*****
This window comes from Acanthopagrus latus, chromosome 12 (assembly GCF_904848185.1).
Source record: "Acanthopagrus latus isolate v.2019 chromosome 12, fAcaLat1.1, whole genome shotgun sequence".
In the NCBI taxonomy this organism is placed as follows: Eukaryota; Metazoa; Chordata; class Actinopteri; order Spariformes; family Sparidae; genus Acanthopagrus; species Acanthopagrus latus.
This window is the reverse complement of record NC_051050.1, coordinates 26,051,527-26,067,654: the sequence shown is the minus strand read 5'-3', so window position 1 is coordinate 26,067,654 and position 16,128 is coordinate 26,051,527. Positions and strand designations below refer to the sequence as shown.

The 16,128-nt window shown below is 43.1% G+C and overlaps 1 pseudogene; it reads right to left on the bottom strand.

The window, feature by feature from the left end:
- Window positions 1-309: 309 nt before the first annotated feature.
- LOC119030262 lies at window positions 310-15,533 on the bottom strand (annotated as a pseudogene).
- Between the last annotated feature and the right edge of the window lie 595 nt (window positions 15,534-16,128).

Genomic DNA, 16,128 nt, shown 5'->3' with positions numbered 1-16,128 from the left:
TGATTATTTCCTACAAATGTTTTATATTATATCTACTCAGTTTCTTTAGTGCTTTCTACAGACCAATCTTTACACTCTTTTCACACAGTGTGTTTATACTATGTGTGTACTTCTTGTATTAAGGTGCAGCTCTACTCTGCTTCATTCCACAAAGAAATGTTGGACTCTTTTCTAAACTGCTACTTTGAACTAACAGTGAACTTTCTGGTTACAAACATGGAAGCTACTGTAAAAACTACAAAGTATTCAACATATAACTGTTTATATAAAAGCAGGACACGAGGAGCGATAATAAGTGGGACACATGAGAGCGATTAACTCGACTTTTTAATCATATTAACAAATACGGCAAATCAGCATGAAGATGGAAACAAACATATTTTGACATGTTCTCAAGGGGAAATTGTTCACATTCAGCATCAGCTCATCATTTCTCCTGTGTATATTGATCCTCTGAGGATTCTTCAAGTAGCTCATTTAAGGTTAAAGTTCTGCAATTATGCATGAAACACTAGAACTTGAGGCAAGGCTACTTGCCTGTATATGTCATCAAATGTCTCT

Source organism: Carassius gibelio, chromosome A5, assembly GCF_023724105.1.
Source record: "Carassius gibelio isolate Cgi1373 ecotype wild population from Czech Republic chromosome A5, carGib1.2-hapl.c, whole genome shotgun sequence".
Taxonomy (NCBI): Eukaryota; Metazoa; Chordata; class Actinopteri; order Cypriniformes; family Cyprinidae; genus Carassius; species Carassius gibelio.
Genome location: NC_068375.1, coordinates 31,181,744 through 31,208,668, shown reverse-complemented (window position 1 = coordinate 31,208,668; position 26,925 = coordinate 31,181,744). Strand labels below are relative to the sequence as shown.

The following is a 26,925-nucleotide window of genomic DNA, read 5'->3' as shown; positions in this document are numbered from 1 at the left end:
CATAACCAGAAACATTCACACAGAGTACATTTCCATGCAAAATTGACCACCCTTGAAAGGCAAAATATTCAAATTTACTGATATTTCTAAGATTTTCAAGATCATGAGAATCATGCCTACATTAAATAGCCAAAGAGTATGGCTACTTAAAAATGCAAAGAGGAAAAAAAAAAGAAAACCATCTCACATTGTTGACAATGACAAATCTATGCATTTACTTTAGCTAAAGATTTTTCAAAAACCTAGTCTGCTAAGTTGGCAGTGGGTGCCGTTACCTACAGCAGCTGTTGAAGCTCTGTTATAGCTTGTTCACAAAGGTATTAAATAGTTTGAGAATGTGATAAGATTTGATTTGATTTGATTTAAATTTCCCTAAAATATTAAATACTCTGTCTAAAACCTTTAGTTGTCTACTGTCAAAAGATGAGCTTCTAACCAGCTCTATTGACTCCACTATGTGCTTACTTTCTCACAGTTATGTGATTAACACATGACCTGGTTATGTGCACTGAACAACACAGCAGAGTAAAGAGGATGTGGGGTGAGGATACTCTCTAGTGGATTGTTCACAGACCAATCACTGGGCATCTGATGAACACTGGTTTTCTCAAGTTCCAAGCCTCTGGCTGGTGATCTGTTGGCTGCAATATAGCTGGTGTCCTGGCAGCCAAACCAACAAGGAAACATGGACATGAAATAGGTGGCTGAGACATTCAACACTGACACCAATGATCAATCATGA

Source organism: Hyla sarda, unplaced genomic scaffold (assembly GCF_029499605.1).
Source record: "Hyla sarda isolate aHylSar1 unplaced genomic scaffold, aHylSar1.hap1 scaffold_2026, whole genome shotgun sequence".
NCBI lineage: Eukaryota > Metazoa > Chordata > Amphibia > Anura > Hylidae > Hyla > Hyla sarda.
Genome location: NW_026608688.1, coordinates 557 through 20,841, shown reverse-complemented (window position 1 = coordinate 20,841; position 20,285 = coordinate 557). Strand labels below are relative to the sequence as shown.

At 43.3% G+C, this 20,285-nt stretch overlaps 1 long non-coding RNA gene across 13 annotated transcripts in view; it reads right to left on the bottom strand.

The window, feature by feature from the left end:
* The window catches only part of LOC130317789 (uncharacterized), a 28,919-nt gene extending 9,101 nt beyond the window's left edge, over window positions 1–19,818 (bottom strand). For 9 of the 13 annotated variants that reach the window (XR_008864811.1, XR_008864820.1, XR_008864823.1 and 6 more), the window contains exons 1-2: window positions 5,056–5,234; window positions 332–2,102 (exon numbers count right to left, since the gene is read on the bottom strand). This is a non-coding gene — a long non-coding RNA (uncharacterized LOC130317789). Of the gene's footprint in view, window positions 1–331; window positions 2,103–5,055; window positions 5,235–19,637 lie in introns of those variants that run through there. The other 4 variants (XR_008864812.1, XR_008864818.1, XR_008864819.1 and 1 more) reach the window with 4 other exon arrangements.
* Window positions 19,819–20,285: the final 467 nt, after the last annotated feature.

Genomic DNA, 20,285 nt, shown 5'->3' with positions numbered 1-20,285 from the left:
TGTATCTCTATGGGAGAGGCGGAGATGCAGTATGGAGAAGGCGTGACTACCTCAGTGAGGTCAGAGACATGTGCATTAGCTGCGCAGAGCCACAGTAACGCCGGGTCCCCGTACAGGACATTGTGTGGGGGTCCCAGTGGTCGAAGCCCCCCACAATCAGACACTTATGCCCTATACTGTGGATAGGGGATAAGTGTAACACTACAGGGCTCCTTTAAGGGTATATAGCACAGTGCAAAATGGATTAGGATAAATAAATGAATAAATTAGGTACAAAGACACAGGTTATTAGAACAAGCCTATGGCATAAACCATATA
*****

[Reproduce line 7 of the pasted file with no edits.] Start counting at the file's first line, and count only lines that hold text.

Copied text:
- Window positions 1-309: 309 nt before the first annotated feature.